Border Patrol and Prosecutors Avoid Disclosure of Exculpatory Evidence by Deporting Witnesses

Prosecutors have an obligation to disclose exculpatory evidence — evidence that might result in an acquittal — to the counsel for the defense.  Apparently prosecutors in Southern California, working in collusion with the Border Patrol, seem to think they can skirt around that requirement by deporting witness who might provide exculpatory testimony.

In a 2003 case (United States vs. Ramirez-Lopez) the U.S. Department of Justice voluntarily sought to vacate a conviction that had been obtained under similar circumstances, so clearly they are aware of this requirement and its implications.

The 9th Circuit Court of Appeals recently overturned the conviction of Jonathan Leal-Del Carmen after the trial court basically ignored the issue:

The 9th Circuit slammed the U.S. attorney in San Diego on Friday for deporting a possible witness who could have undermined an alien-smuggling case.

Later, Leal-Del Carmen’s attorney forced the government to turn over the videotapes of the witnesses, and only then did he discover the possibly exculpatory testimony of Garcia-Garcia.    Leal-Del Carmen unsuccessfully moved to dismiss the indictment, then lost his bid to have Garcia-Garcia’s statement admitted. Senior U.S. District Judge Thomas Whelan also refused to issue a missing-witness jury instruction.

The 9th Circuit rebuked the handling of the case, noting that it contradicts the 2003 resolution of United States v. Ramirez-Lopez. In that case, the same U.S. Attorney’s Office voluntarily sought to vacate a smuggling conviction for the same error.

“We had assumed, following Ramirez-Lopez, that the government would refrain from putting aliens who could provide exculpatory evidence beyond the reach of the court and defense counsel,” Chief Judge Alex Kozinski wrote for a three-judge panel. “But whatever wisdom the United States attorney for the Southern District of California gained in Ramirez-Lopez appears to have applied to that case and that defendant only. We change that today.”

The federal appeals court in Pasadena reversed Leal-Del Carmen’s jury conviction on three counts of bringing in illegal aliens without presentation. On remand, the District Court must decide whether to retry Leal-Del Carmen or “dismiss the charges … with prejudice, as a consequence of the government’s conduct.”

There is no doubt that the government’s actions prejudiced Leal-Del Carmen to a fatal degree, according to the court.

“The government undermined Leal-Del Carmen’s opportunity to present a complete defense by deporting a witness it knew could give exculpatory evidence,” Kozinski wrote. “Once Leal-Del Carmen’s lawyer discovered that Garcia-Garcia told border agents that his client didn’t give orders, he used every recourse to try to put this information before the jury, but the district court would have none of it. At each stage, the court – urged by the government – denied defendant’s motions. This prevented the jury from hearing anything at all about the testimony of Leal-Del Carmen’s sole favorable witness, thereby depriving him of a ‘meaningful opportunity to present a complete defense.’”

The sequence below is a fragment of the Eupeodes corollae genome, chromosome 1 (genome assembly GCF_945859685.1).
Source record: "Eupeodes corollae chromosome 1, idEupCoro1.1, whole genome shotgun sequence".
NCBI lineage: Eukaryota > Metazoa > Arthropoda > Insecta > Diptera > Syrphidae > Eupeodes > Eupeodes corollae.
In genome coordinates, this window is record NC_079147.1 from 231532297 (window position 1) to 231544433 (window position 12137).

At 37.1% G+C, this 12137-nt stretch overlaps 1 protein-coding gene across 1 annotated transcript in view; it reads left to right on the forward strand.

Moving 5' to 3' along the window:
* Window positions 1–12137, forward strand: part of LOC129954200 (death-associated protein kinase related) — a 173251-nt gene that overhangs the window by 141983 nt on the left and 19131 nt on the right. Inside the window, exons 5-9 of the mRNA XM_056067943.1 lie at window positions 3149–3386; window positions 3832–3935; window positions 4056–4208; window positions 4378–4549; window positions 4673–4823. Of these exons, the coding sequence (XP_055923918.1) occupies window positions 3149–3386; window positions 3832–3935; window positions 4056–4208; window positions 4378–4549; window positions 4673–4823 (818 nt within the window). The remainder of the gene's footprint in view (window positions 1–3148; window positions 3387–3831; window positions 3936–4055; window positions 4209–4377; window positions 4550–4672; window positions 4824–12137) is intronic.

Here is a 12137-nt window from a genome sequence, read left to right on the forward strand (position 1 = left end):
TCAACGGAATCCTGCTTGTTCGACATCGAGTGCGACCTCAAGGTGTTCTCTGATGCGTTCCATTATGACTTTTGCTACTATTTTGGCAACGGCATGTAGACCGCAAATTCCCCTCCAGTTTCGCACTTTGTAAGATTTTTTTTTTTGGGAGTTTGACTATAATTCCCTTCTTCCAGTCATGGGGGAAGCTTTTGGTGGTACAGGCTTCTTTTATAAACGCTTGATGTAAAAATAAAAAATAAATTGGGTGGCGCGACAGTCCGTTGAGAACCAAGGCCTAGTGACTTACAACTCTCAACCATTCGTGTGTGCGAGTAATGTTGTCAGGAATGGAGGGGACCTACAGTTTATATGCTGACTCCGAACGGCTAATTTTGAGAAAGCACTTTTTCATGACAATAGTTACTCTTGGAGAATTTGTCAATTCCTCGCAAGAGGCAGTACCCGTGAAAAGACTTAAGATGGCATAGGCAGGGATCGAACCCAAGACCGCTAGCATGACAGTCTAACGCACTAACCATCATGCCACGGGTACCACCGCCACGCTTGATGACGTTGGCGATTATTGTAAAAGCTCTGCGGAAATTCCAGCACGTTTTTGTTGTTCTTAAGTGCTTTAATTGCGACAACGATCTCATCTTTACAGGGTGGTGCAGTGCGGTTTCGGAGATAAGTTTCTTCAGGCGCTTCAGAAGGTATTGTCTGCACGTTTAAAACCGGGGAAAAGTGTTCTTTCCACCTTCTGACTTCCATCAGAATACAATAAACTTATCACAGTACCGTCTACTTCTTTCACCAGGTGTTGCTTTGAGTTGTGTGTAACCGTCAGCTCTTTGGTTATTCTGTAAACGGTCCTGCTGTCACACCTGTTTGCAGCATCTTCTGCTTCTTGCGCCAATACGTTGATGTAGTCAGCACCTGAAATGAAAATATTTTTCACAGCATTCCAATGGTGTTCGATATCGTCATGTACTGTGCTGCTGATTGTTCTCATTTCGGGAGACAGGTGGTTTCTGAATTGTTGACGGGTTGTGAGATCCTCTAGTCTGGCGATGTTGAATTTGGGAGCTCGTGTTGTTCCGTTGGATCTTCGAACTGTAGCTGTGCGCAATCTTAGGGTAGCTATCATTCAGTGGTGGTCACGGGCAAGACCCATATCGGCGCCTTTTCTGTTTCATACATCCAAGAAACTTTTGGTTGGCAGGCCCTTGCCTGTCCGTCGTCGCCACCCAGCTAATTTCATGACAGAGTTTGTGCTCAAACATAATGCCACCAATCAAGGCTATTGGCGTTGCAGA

If the District Court orders a retrial, “Leal-Del Carmen must also be allowed to present the videotape of Garcia-Garcia’s testimony, the transcript or both, as well as any evidence of what the other eight witnesses said,” Kozinski added.

Kozinski also put the circuit on notice that such deportations will not be tolerated.

“As of today, there should be no doubt that the unilateral deportation of witnesses favorable to the defense is not permitted in our circuit,” he wrote.


Also reprinted at:

The complete text of the 9th Circuit Opinion is here:

The Border Patrol isn’t the only agency with deportation powers that has resorted to this practice.  Immigration and Customs Enforcement (ICE) avoided prosecution after the “Homestead Raid of 2008″ by deporting most of the victims and witnesses:

Second, while ICE agents conducted the raid, they allegedly assaulted more individuals (including Garcia and Diaz) who were never chargedwith a crime … According to Jonathan, at least a half dozen others were beaten senseless during the raid. As Jonathan recounted on the show, they were beaten so bad by ICE agents that officials at the GEO Broward Transitional Center, where the men were detained, demanded an inquiry into the injuries after noticing their bruises upon arrival.

What started off as a clear-cut public relations victory for ICE in South Florida, whose reputation took its own beating after agents were in the news after facing charges ranging from sexual assault and drug trafficking to bribery, ended up being yet another black eye for the agency. Some advocates claimed that the human trafficking aspect of the raid was used as a front for a much wider, and more brutal, dragnet. The groundswell of criticism was enough to prompt the Justice Department’s Office of Civil Rights to launch an investigation.

By the time the investigation began, however, several witnesses to the assaults had already been deported. But six of the men that had been beaten made the difficult decision, while in detention, to step forward and cooperate fully in the investigation. Garcia and Diaz, only 17 years old at the time, were among those that made the leap of faith. According to advocates, the U.S. Attorney’s office found their statements credible and they decided not to pursue charges. What they did decide to do was issue the men U-Visa certifications, which would enable them to get special visas for crime victims that cooperate with law enforcement. According to Lerner, although ICE decided not to deport several of the witnesses/victims in the incident, the agency arbitrarily decided that Garcia and Diaz would have to pack up and go by the middle of May.



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